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Can the Mentally Ill Refuse Treatment?

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Essay title: Can the Mentally Ill Refuse Treatment?

Can the Mentally Ill Refuse Treatment?

In an article for the USA Today, writer Laura Parker quoted E. Fuller Torrey, the head psychiatrist at the Treatment Advocacy Center in Arlington, VA, “’You can create the most beautiful treatment situation in the downtown Hilton Hotel and give out free coffee and free cigarettes but people will not accept medication if they don’t think they’re sick,’ […]‘That’s why people with severe mental illness must be treated involuntarily’” (A1). Most of the time, treatment is not performed involuntarily on the severely mentally ill (see Glossary). The mentally ill fight that they have rights and forcing treatment on them when they do not want it breaks those rights. They have gone all the way to the Supreme Court fighting for their rights. It does not seem right that those who cannot help themselves would not graciously accept help from somebody who could potentially save them.

History has a large effect on the bad reputation that involuntary treatment has earned. In some countries in Europe, up until the 1800’s, the mentally ill were displayed in showcases and bound to the walls in the asylums, and the public was invited to observe their behaviors (Stavis Civil Commitment). Because of the visible mistreatment of the insane in these countries, America’s founders went to the opposite extreme. The insane persons in Colonial America traveled in groups and were treated uniformly without any attempt to separate them from other outcasts or provide them with any help (Stavis Civil Commitment). However, as time moved on, there was realization that something had to be done in this country as it had been done in other countries through out the world to keep the problem of insanity under control. There were no laws to protect the rights and freedom of the insane in both private and public asylums (Weinberger and Markowitz 679). By the middle of the 1800’s, a husband or father was allowed to request that his wife or children be confined, and there was no need for evidence of insanity, as there was in other cases of confinement (Weinberger and Markowitz 679). Parker revealed, “Until the 1960s there were few treatment options, so many mentally ill people were kept in big, state-run mental institutions. Some were lobotomized and sterilized and never let out. At the peak of the institution era, in 1955, there were 558,922 mental patients hospitalized in the country” (A1). In the 1960s, national laws were drafted stating that the insane could not be forced to accept treatment unless they were hazardous or gravely disabled (see Glossary) and could not provide themselves with basic needs. A state could only confine dangerous or suicidal mentally ill or a person who was unable to provide himself or herself with food and clothing (Parker A1). However, it was not until the middle of the 1970s that the Supreme Court straightforwardly addressed the requirements as well as the restraints of the due process that gives a state power to civilly commit (see Glossary) an individual for care and treatment at a psychiatric facility (Stavis Civil Commitment). The mentally ill would begin to win the fight for rights with these laws.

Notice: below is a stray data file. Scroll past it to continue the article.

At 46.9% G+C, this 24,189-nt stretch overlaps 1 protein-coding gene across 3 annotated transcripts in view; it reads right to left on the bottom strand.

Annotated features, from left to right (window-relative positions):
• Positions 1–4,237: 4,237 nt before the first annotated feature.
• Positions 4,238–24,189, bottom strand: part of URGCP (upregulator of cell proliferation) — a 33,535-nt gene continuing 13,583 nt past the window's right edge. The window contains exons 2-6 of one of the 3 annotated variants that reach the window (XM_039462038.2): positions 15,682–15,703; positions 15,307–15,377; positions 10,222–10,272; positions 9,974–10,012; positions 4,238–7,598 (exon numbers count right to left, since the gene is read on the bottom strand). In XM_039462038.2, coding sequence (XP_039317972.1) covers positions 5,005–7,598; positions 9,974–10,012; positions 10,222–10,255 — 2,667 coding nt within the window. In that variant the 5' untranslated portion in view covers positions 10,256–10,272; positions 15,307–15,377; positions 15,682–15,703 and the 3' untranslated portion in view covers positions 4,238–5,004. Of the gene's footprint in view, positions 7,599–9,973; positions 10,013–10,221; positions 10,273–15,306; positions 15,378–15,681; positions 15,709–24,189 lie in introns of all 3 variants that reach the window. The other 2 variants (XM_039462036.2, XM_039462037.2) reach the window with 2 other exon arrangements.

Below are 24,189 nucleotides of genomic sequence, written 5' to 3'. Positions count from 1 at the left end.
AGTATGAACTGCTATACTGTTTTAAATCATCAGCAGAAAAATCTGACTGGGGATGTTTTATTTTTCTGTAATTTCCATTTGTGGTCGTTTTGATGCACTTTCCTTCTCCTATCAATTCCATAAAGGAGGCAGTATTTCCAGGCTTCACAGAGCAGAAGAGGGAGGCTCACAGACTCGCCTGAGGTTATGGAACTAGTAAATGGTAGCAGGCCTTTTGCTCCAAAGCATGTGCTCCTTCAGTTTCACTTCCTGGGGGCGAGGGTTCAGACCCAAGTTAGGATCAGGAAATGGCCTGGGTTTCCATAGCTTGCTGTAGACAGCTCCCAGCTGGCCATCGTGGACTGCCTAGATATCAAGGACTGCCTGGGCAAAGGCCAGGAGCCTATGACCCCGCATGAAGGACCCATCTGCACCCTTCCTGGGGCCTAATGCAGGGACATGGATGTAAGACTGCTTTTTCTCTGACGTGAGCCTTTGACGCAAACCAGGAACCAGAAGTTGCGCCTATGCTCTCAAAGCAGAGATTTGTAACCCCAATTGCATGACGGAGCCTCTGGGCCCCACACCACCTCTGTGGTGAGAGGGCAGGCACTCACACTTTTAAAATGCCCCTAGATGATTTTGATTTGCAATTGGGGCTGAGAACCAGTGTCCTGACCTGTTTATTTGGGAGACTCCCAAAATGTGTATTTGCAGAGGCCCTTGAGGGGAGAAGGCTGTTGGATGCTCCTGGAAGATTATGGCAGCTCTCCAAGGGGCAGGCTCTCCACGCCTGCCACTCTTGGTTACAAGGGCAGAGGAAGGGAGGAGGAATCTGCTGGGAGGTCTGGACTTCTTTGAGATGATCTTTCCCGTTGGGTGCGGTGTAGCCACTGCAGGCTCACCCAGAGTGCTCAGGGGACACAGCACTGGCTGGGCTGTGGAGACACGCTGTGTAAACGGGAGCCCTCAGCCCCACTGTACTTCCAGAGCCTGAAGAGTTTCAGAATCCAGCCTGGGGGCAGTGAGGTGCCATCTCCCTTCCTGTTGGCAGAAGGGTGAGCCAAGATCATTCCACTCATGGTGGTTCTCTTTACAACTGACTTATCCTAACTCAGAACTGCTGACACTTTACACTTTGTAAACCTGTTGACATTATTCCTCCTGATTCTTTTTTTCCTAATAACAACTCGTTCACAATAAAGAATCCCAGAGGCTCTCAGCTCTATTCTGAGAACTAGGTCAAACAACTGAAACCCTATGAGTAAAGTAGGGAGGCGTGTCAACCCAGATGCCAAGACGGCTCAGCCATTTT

The new laws being drafted were based on the government’s two main powers over all citizens. The first power the government has is police power; in other words, it is accountable for the protection from injury, resulting from the dangerous actions of others, for each citizen. Also, the government is considered the “father of the country,” which is also known as parens patriae, and is a parent of sorts for each citizen in the country. This is altruistic because the government is responsible for all citizens, especially those who cannot care for themselves (Stavis Involuntary Hospitalization). This was the beginning of the way the mentally ill are cared for today.

Currently, there is still no real set standard for how these people should be treated. There are no national consequences for people who refuse to take the medication prescribed to help them get over or in control of their mental disability. People in each state of the country are treated differently in regards to treatment standards as well as consequences for not doing treatment that is prescribed. National standards for the involuntary treatment of the mentally ill need to be in place so that all treatment centers in the country follow the same code of conduct regarding the mentally ill.

Nationally, the country stands dividedly together on the issue of civil commitment and enforcement of medications. Ms. Saks, a professor of law, psychology, and psychiatry and the behavioral sciences at the University of Southern California formulated that civil commitment today is an odd and burdensome mixture of law and medicine (Glenn). Every state in this country allows the confinement of the

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